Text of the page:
THE story of how four brothers in Donegal brought surfing to Ireland will be featured on national radio next week.
In 1966 surfing was practically unheard of in Ireland. It certainly wasn’t an activity that was done off the rainy chilly west coast of Ireland. Surfing was the sport of Hawaiian kings and of blonde tanned Californians.
That is until Mary Britton, owner of the Sandhouse Hotel at Rossnowlagh went to California and thought to herself that the waves back home in Donegal were just as good as – if not better than those Californian waves.
Mary ordered two surfboards to be delivered to Donegal for use by her hotel guests. Not that the hotel guests ever got a chance to use them.
Four of Mary’s five sons: Brian, Conor, Barry and Willie, got their hands on the boards and they were hooked – for life. Surfing would be a sport that would bring them together and almost drive them apart.
Willie was only 8, Barry was 11, Conor was 14 and Brian 17. There were no such things as wetsuits when they went into the water with the boards at Christmas 1966. Sodden Aran jumpers and Marigold gloves was what they tried in vain to use in order to keep warm. Nor was there anybody around to teach them how to actually surf – they just had to figure it out for themselves.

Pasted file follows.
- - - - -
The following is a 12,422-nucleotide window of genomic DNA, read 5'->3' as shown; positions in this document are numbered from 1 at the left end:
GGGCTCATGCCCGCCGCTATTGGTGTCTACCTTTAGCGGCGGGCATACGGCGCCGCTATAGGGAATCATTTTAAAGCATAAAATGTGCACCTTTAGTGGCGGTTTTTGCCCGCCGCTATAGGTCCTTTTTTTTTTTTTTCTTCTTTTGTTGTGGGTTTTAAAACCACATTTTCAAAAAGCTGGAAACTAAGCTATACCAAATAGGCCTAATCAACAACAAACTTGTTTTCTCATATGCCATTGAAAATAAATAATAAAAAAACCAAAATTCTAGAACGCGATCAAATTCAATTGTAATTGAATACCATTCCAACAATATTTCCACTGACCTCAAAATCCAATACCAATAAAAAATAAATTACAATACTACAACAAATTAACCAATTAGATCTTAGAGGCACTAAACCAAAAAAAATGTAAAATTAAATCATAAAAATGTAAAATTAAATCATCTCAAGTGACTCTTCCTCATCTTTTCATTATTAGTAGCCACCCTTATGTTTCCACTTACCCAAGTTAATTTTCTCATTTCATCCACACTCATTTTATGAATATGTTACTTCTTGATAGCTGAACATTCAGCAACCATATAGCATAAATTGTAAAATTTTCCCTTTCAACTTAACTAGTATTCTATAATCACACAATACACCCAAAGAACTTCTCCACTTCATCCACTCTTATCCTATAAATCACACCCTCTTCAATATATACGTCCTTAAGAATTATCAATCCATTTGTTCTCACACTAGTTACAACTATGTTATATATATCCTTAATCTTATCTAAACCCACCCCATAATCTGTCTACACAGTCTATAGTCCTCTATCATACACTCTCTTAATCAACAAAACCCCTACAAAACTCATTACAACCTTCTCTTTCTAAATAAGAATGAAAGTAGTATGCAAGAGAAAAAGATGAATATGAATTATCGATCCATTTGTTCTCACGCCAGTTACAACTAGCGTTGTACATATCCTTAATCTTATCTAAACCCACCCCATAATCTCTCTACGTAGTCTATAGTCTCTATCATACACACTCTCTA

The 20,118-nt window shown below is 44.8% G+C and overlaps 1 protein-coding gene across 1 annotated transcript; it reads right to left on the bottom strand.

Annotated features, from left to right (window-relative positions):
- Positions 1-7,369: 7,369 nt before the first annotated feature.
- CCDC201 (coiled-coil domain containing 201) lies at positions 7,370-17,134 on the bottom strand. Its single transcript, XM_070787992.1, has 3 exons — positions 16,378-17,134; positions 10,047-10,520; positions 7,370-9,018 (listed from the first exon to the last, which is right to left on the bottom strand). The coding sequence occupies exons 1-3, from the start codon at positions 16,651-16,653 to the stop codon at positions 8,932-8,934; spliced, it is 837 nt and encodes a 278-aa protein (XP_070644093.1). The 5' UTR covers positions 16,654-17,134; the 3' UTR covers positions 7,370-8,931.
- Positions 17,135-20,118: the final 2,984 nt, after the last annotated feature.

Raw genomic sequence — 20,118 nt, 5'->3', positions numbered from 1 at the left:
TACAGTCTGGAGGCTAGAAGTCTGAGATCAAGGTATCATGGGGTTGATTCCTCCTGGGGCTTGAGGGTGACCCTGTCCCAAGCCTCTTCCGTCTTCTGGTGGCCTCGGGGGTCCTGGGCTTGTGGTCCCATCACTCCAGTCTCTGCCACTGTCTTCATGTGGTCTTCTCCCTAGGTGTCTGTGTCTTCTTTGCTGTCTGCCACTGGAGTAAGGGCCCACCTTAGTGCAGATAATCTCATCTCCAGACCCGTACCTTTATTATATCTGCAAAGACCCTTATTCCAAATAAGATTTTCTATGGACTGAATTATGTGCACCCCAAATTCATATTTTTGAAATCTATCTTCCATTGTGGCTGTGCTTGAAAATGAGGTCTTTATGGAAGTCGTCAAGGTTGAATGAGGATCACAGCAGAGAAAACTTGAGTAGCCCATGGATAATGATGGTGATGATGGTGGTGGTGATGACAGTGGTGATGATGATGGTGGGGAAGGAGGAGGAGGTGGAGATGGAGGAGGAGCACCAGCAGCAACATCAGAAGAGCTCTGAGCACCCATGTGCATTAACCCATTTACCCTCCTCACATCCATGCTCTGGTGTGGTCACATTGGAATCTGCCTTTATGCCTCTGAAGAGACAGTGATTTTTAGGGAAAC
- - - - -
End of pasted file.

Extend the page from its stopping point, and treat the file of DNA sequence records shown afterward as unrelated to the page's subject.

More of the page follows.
And figure it out they did. The eldest brother, Brian, became involved with organising the sport of surfing into an association and in running competitions. But the two younger brothers Barry and Willie were ‘soul surfers’.
They didn’t like the idea of surf clubs and competitions. The issue drove a wedge between the brothers culminating in a protest by the ‘Black Wetsuit Brigade’ on the cliffs of Easkey County Sligo overlooking a Smirnoff-sponsored surf competition organised by Brian and others.
After almost coming to physical blows over the issue several times, the boys found a way to come to a truce. They eventually agreed that when they talked about surfing in the future they would only talk about the waves.
Of course the Britton boys weren’t the only ones who were discovering surfing in 1960s Ireland. Kevin Cavey from Dublin also discovered surfing and started experimenting with crafting his own surf board in his back garden, importing surfboards and road-tripping around Ireland on ‘surfari’.
Kevin became firm friends with the boys, especially Brian, with whom he organised events and competitions. It’s 22 years since the Britton brothers have been surfing together. While Barry and Willie both moved back to Rossnowlagh so that they could build their lives around surfing, Conor and Brian don’t get in the water as often as they did when they were young.
In 2014 we record the four brothers – now in their 50s and 60s – as they finally get in the water together again. And when they emerge from the sea, buzzing from an amazing surf – they only talk about the waves.
The Beach Boys of Rossnowlagh will be aired in the Documentary on One series on Saturday, July 12, at 2pm on RTE Radio 1.
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